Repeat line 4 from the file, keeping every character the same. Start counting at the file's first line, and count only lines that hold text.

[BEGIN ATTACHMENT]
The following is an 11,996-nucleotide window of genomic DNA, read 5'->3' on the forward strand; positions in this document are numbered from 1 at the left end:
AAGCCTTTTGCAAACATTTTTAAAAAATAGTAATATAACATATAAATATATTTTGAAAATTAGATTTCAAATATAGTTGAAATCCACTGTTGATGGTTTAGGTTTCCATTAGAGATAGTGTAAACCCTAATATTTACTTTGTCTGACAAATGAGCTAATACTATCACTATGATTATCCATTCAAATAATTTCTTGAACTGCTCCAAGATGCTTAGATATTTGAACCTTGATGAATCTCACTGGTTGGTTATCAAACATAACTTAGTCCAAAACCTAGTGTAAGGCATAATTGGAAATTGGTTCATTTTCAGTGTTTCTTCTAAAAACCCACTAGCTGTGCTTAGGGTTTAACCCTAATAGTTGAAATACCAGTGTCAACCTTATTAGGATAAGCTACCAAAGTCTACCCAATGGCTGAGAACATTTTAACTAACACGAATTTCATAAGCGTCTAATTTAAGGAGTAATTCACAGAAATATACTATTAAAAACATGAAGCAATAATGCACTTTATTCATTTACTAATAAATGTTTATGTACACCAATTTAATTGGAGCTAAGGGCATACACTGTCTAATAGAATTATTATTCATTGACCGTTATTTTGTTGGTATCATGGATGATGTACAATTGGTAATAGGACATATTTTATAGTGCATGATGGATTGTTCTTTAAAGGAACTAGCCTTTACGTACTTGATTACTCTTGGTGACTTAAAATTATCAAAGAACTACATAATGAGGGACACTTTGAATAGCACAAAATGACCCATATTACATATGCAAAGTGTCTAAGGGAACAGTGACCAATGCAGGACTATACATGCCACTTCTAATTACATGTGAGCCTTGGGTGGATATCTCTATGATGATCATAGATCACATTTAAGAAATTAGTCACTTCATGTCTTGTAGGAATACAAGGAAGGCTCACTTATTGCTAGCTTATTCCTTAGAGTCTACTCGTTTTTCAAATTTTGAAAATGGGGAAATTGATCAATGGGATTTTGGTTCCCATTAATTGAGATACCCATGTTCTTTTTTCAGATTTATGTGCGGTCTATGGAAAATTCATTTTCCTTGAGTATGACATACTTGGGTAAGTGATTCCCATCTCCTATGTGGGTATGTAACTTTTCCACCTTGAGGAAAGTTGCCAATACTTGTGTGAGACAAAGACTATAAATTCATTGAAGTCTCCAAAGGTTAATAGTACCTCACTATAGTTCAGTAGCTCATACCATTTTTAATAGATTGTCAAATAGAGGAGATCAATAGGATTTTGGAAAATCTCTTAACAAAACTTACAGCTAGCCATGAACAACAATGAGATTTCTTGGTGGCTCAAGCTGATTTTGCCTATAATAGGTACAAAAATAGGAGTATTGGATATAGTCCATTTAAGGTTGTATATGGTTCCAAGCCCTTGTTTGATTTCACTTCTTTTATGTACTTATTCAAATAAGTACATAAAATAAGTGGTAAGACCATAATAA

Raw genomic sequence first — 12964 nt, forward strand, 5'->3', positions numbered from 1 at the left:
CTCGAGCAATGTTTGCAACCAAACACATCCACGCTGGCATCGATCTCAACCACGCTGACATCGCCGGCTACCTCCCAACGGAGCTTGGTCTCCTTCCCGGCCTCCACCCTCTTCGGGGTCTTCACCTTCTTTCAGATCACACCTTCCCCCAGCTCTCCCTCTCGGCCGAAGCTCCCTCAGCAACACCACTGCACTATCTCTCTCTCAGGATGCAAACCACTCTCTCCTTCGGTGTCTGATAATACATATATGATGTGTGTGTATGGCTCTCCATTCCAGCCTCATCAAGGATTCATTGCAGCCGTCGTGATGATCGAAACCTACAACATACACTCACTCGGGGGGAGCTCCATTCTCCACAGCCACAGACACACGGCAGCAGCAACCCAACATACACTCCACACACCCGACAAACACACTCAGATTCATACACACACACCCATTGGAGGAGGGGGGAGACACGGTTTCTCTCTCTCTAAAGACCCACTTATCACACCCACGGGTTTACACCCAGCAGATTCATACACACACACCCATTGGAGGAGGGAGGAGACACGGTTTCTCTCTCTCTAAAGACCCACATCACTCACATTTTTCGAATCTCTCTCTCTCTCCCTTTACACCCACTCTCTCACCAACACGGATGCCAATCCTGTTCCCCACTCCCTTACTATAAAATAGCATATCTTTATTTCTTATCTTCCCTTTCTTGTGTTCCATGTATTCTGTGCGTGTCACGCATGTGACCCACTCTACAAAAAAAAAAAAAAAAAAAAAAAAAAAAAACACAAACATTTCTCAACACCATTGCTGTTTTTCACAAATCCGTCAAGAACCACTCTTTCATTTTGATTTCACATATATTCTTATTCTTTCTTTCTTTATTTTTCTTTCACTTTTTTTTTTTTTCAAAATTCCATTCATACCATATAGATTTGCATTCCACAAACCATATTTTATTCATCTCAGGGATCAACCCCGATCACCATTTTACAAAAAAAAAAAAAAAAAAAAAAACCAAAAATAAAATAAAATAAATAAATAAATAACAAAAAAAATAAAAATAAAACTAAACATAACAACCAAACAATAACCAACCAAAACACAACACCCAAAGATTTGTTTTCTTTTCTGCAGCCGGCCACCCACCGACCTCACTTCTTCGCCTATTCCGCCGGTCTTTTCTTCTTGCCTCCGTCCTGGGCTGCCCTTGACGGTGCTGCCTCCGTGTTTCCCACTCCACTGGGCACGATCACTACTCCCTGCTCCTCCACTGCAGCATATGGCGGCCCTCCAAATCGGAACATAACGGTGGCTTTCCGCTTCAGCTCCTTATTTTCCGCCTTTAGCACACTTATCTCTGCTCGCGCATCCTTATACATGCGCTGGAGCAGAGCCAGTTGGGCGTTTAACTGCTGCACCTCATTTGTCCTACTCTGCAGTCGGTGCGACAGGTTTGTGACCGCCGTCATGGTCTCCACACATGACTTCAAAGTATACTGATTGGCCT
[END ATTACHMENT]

CTCGAGCAATGTTTGCAACCAAACACATCCACGCTGGCATCGATCTCAACCACGCTGACATCGCCGGCTACCTCCCAACGGAGCTTGGTCTCCTTCCCGGCCTCCACCCTCTTCGGGGTCTTCACCTTCTTTCAGATCACACCTTCCCCCAGCTCTCCCTCTCGGCCGAAGCTCCCTCAGCAACACCACTGCACTATCTCTCTCTCAGGATGCAAACCACTCTCTCCTTCGGTGTCTGATAATACATATATGATGTGTGTGTATGGCTCTCCATTCCAGCCTCATCAAGGATTCATTGCAGCCGTCGTGATGATCGAAACCTACAACATACACTCACTCGGGGGGAGCTCCATTCTCCACAGCCACAGACACACGGCAGCAGCAACCCAACATACACTCCACACACCCGACAAACACACTCAGATTCATACACACACACCCATTGGAGGAGGGGGGAGACACGGTTTCTCTCTCTCTAAAGACCCACTTATCACACCCACGGGTTTACACCCAGCAGATTCATACACACACACCCATTGGAGGAGGGAGGAGACACGGTTTCTCTCTCTCTAAAGACCCACATCACTCACATTTTTCGAATCTCTCTCTCTCTCCCTTTACACCCACTCTCTCACCAACACGGATGCCAATCCTGTTCCCCACTCCCTTACTATAAAATAGCATATCTTTATTTCTTATCTTCCCTTTCTTGTGTTCCATGTATTCTGTGCGTGTCACGCATGTGACCCACTCTACAAAAAAAAAAAAAAAAAAAAAAAAAAAAAACACAAACATTTCTCAACACCATTGCTGTTTTTCACAAATCCGTCAAGAACCACTCTTTCATTTTGATTTCACATATATTCTTATTCTTTCTTTCTTTATTTTTCTTTCACTTTTTTTTTTTTTCAAAATTCCATTCATACCATATAGATTTGCATTCCACAAACCATATTTTATTCATCTCAGGGATCAACCCCGATCACCATTTTACAAAAAAAAAAAAAAAAAAAAAAACCAAAAATAAAATAAAATAAATAAATAAATAACAAAAAAAATAAAAATAAAACTAAACATAACAACCAAACAATAACCAACCAAAACACAACACCCAAAGATTTGTTTTCTTTTCTGCAGCCGGCCACCCACCGACCTCACTTCTTCGCCTATTCCGCCGGTCTTTTCTTCTTGCCTCCGTCCTGGGCTGCCCTTGACGGTGCTGCCTCCGTGTTTCCCACTCCACTGGGCACGATCACTACTCCCTGCTCCTCCACTGCAGCATATGGCGGCCCTCCAAATCGGAACATAACGGTGGCTTTCCGCTTCAGCTCCTTATTTTCCGCCTTTAGCACACTTATCTCTGCTCGCGCATCCTTATACATGCGCTGGAGCAGAGCCAGTTGGGCGTTTAACTGCTGCACCTCATTTGTCCTACTCTGCAGTCGGTGCGACAGGTTTGTGACCGCCGTCATGGTCTCCACACATGACTTCAAAGTATACTGATTGGCCT